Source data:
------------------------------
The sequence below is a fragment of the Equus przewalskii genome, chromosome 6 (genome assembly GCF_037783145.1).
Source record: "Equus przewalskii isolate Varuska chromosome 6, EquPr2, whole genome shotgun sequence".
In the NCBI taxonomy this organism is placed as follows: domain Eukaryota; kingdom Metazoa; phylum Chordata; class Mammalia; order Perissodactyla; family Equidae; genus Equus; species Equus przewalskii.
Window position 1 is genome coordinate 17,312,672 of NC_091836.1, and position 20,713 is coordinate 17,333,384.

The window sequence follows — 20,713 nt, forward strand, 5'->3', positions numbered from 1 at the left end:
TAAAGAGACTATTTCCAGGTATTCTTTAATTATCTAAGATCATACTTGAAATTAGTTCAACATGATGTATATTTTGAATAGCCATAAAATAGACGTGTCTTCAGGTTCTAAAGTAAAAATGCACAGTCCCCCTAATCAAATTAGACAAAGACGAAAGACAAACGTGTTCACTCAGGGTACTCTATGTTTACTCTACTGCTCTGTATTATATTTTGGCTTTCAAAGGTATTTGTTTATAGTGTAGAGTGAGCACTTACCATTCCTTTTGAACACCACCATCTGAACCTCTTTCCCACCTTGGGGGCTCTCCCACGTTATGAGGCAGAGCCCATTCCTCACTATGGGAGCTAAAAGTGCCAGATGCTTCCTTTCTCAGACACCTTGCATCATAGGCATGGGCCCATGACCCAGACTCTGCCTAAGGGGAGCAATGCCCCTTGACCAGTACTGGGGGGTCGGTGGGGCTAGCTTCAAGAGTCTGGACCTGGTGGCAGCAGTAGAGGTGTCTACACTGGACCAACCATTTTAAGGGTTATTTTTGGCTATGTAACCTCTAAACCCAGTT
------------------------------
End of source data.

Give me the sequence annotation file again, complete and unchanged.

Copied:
The sequence below is a fragment of the Equus przewalskii genome, chromosome 6 (genome assembly GCF_037783145.1).
Source record: "Equus przewalskii isolate Varuska chromosome 6, EquPr2, whole genome shotgun sequence".
In the NCBI taxonomy this organism is placed as follows: domain Eukaryota; kingdom Metazoa; phylum Chordata; class Mammalia; order Perissodactyla; family Equidae; genus Equus; species Equus przewalskii.
Window position 1 is genome coordinate 17,312,672 of NC_091836.1, and position 20,713 is coordinate 17,333,384.

The window sequence follows — 20,713 nt, forward strand, 5'->3', positions numbered from 1 at the left end:
TAAAGAGACTATTTCCAGGTATTCTTTAATTATCTAAGATCATACTTGAAATTAGTTCAACATGATGTATATTTTGAATAGCCATAAAATAGACGTGTCTTCAGGTTCTAAAGTAAAAATGCACAGTCCCCCTAATCAAATTAGACAAAGACGAAAGACAAACGTGTTCACTCAGGGTACTCTATGTTTACTCTACTGCTCTGTATTATATTTTGGCTTTCAAAGGTATTTGTTTATAGTGTAGAGTGAGCACTTACCATTCCTTTTGAACACCACCATCTGAACCTCTTTCCCACCTTGGGGGCTCTCCCACGTTATGAGGCAGAGCCCATTCCTCACTATGGGAGCTAAAAGTGCCAGATGCTTCCTTTCTCAGACACCTTGCATCATAGGCATGGGCCCATGACCCAGACTCTGCCTAAGGGGAGCAATGCCCCTTGACCAGTACTGGGGGGTCGGTGGGGCTAGCTTCAAGAGTCTGGACCTGGTGGCAGCAGTAGAGGTGTCTACACTGGACCAACCATTTTAAGGGTTATTTTTGGCTATGTAACCTCTAAACCCAGTT